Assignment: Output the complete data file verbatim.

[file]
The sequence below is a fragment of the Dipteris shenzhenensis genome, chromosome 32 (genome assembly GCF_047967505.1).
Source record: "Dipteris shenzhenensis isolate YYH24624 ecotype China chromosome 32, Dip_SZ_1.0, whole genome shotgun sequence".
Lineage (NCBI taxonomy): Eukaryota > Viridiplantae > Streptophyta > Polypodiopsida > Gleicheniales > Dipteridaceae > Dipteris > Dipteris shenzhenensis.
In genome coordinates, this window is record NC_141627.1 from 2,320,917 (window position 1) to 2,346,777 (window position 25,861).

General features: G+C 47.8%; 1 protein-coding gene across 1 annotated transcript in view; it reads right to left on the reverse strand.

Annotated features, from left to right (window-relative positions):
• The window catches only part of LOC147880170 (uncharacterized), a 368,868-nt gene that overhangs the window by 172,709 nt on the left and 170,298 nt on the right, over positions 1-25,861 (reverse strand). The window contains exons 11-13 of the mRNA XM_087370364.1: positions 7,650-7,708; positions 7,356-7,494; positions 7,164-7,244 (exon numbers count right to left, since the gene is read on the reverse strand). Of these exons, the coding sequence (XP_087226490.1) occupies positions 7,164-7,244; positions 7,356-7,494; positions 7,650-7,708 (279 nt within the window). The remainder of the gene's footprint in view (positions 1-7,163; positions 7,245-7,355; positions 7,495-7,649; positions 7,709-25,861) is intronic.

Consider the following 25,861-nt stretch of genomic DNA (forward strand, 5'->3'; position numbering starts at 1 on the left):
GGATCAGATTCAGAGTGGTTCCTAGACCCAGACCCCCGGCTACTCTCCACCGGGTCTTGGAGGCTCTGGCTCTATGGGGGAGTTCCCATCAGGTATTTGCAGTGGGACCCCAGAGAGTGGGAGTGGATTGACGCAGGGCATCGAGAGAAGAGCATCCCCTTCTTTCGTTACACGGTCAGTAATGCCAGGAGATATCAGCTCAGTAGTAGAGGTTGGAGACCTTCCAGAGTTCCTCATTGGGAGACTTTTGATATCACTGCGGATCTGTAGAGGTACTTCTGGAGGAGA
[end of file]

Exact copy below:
The sequence below is a fragment of the Dipteris shenzhenensis genome, chromosome 32 (genome assembly GCF_047967505.1).
Source record: "Dipteris shenzhenensis isolate YYH24624 ecotype China chromosome 32, Dip_SZ_1.0, whole genome shotgun sequence".
Lineage (NCBI taxonomy): Eukaryota > Viridiplantae > Streptophyta > Polypodiopsida > Gleicheniales > Dipteridaceae > Dipteris > Dipteris shenzhenensis.
In genome coordinates, this window is record NC_141627.1 from 2,320,917 (window position 1) to 2,346,777 (window position 25,861).

General features: G+C 47.8%; 1 protein-coding gene across 1 annotated transcript in view; it reads right to left on the reverse strand.

Annotated features, from left to right (window-relative positions):
• The window catches only part of LOC147880170 (uncharacterized), a 368,868-nt gene that overhangs the window by 172,709 nt on the left and 170,298 nt on the right, over positions 1-25,861 (reverse strand). The window contains exons 11-13 of the mRNA XM_087370364.1: positions 7,650-7,708; positions 7,356-7,494; positions 7,164-7,244 (exon numbers count right to left, since the gene is read on the reverse strand). Of these exons, the coding sequence (XP_087226490.1) occupies positions 7,164-7,244; positions 7,356-7,494; positions 7,650-7,708 (279 nt within the window). The remainder of the gene's footprint in view (positions 1-7,163; positions 7,245-7,355; positions 7,495-7,649; positions 7,709-25,861) is intronic.

Consider the following 25,861-nt stretch of genomic DNA (forward strand, 5'->3'; position numbering starts at 1 on the left):
GGATCAGATTCAGAGTGGTTCCTAGACCCAGACCCCCGGCTACTCTCCACCGGGTCTTGGAGGCTCTGGCTCTATGGGGGAGTTCCCATCAGGTATTTGCAGTGGGACCCCAGAGAGTGGGAGTGGATTGACGCAGGGCATCGAGAGAAGAGCATCCCCTTCTTTCGTTACACGGTCAGTAATGCCAGGAGATATCAGCTCAGTAGTAGAGGTTGGAGACCTTCCAGAGTTCCTCATTGGGAGACTTTTGATATCACTGCGGATCTGTAGAGGTACTTCTGGAGGAGA